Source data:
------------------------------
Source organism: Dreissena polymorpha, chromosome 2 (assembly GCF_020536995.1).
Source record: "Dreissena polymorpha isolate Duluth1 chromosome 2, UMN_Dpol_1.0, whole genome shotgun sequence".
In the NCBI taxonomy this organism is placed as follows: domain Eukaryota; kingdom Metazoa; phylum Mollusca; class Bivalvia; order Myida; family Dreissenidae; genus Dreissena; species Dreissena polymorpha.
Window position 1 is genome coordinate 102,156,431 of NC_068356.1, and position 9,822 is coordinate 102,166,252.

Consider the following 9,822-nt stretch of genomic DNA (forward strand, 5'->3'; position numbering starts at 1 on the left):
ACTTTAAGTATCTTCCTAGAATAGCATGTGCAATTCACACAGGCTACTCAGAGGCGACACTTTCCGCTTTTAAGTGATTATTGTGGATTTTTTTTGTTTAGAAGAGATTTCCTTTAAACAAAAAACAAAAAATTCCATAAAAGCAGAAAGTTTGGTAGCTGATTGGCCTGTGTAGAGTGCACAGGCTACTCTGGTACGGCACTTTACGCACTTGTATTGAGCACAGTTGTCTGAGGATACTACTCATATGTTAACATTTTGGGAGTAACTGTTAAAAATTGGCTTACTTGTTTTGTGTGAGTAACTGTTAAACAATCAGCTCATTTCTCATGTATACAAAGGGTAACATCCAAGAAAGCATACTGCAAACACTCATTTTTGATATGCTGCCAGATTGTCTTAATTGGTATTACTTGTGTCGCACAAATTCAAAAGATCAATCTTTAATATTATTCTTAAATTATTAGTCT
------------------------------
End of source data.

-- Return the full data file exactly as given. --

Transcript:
Source organism: Dreissena polymorpha, chromosome 2 (assembly GCF_020536995.1).
Source record: "Dreissena polymorpha isolate Duluth1 chromosome 2, UMN_Dpol_1.0, whole genome shotgun sequence".
In the NCBI taxonomy this organism is placed as follows: domain Eukaryota; kingdom Metazoa; phylum Mollusca; class Bivalvia; order Myida; family Dreissenidae; genus Dreissena; species Dreissena polymorpha.
Window position 1 is genome coordinate 102,156,431 of NC_068356.1, and position 9,822 is coordinate 102,166,252.

Consider the following 9,822-nt stretch of genomic DNA (forward strand, 5'->3'; position numbering starts at 1 on the left):
ACTTTAAGTATCTTCCTAGAATAGCATGTGCAATTCACACAGGCTACTCAGAGGCGACACTTTCCGCTTTTAAGTGATTATTGTGGATTTTTTTTGTTTAGAAGAGATTTCCTTTAAACAAAAAACAAAAAATTCCATAAAAGCAGAAAGTTTGGTAGCTGATTGGCCTGTGTAGAGTGCACAGGCTACTCTGGTACGGCACTTTACGCACTTGTATTGAGCACAGTTGTCTGAGGATACTACTCATATGTTAACATTTTGGGAGTAACTGTTAAAAATTGGCTTACTTGTTTTGTGTGAGTAACTGTTAAACAATCAGCTCATTTCTCATGTATACAAAGGGTAACATCCAAGAAAGCATACTGCAAACACTCATTTTTGATATGCTGCCAGATTGTCTTAATTGGTATTACTTGTGTCGCACAAATTCAAAAGATCAATCTTTAATATTATTCTTAAATTATTAGTCT